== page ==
You are using an older browser version. Please use a supported version for the best MSN experience.

How one $19-million lottery winner went from Bentleys to bank robberies

MarketWatch logo MarketWatch 2/10/2018 Shawn Langlois

a close up of a piece of paper: Careful what you wish for. © Provided by Dow Jones & Company, Inc. Careful what you wish for.

According to the National Endowment for Financial Education, about 70% of those who receive a sudden cash windfall will lose it within a few years. There’s no percentage figure, however, for how many of them turn into bank robbers.

That’s Jim Hayes, via an email sent to the Daily Beast from prison, reflecting on what led him to a life of drugs and crime after winning a $19-million jackpot decades prior. He was 35 years old in 1998, working the graveyard shift as a security guard when he bought the Quick Pick lottery ticket that would forever change his life... and not for the better.

The odds of winning were 1 in 18,009,460.

“I know I’ll change but only for the better,” he told the Los Angeles Times after discovering that he, indeed, had the winning ticket. “Mainly what I want to do is help out my family and friends in need. I’m not going to blow the money.”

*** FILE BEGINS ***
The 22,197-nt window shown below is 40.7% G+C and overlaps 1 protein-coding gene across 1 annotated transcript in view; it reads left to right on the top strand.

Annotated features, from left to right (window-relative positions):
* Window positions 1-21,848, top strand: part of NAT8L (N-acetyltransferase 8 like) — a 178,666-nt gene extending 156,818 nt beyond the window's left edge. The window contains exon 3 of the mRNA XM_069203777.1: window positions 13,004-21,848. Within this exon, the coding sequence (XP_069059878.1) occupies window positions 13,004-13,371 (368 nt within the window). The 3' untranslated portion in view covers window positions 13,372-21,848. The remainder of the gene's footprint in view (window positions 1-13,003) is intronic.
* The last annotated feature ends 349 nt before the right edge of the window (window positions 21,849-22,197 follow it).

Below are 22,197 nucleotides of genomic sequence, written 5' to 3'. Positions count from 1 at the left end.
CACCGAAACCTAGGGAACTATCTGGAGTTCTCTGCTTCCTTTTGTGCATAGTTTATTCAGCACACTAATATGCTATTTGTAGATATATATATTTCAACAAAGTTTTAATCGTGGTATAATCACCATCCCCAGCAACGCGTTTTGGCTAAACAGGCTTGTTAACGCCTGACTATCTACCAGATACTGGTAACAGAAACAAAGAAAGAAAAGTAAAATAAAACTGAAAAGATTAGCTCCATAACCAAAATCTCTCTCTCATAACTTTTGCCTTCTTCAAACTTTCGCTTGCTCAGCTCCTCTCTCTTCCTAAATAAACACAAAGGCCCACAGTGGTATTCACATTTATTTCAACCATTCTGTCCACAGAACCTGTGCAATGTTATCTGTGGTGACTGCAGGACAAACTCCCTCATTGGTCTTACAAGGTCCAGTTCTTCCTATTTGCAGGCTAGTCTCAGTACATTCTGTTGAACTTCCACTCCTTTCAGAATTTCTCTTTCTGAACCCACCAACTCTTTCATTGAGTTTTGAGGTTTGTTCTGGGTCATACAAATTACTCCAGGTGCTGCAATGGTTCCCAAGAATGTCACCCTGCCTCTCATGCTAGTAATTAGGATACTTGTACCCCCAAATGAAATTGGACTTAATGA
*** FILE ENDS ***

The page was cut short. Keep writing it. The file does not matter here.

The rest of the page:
Hayes took home $13.7 million, after taxes, the Daily Beast reported. It came in 20 annual payments of $684,000.

It’s not hard to see where it all went wrong. When his windfall hit, Hayes immediately began tossing wads of cash around like Floyd Mayweather on a bender, spending big on Lambos, Bentleys, million-dollar oceanfront condos, fancy Vegas trips, etc. You name it, Hayes wasted money on it.

The fun didn’t last long. He would turn to prescription pills — Vicodin, Norco, Oxy — after a surgery failed to ease the pain of three herniated discs in his back. He says he was an addict and didn’t know it. Soon, the California Lottery would begin withholding some of the checks, as alimony payments, bad business decisions and his irresponsible spending added to his mounting debt burden.

He filed for bankruptcy in 2007.

The money was running out, but his addiction was unrelenting, so he turned to crime. By the time he was arrested in 2017, he’d robbed 10 banks in the L.A. and Santa Barbara areas, making off with almost $40,000. He was sentenced to 33 months in jail, with three years of supervised release and $39,424 in restitution.

If there’s a silver lining to the story, it came behind bars.

“Prison is the most horrible thing ever but I’m thankful it happened. It saved my life. I should have overdosed 100 times — and now I’m eight months sober,” Hayes told the Daily Beast. “They should have a mandatory class on what to do when you win... Because money doesn’t equal happiness — it can really screw up your life.” 

Hayes gets out in 2020 and says he wants to publish a memoir.

Pictures: 20 lottery winners who lost it all

More from Marketwatch

image beaconimage beaconimage beacon